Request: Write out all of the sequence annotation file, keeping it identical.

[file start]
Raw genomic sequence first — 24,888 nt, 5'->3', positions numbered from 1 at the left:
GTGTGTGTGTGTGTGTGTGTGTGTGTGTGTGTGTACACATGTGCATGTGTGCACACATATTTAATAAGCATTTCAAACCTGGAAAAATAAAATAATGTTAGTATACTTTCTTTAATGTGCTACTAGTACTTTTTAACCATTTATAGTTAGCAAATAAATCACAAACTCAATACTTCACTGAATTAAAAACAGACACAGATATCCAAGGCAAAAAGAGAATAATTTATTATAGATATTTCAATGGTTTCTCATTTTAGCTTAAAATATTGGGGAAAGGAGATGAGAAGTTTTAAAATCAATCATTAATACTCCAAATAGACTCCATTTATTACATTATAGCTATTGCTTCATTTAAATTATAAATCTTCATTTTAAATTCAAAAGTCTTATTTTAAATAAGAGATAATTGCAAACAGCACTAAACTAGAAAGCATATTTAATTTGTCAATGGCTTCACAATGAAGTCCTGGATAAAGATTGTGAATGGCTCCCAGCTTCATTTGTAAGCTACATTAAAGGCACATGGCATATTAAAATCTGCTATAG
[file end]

Raw genomic sequence first — 24,888 nt, 5'->3', positions numbered from 1 at the left:
GTGTGTGTGTGTGTGTGTGTGTGTGTGTGTGTGTACACATGTGCATGTGTGCACACATATTTAATAAGCATTTCAAACCTGGAAAAATAAAATAATGTTAGTATACTTTCTTTAATGTGCTACTAGTACTTTTTAACCATTTATAGTTAGCAAATAAATCACAAACTCAATACTTCACTGAATTAAAAACAGACACAGATATCCAAGGCAAAAAGAGAATAATTTATTATAGATATTTCAATGGTTTCTCATTTTAGCTTAAAATATTGGGGAAAGGAGATGAGAAGTTTTAAAATCAATCATTAATACTCCAAATAGACTCCATTTATTACATTATAGCTATTGCTTCATTTAAATTATAAATCTTCATTTTAAATTCAAAAGTCTTATTTTAAATAAGAGATAATTGCAAACAGCACTAAACTAGAAAGCATATTTAATTTGTCAATGGCTTCACAATGAAGTCCTGGATAAAGATTGTGAATGGCTCCCAGCTTCATTTGTAAGCTACATTAAAGGCACATGGCATATTAAAATCTGCTATAG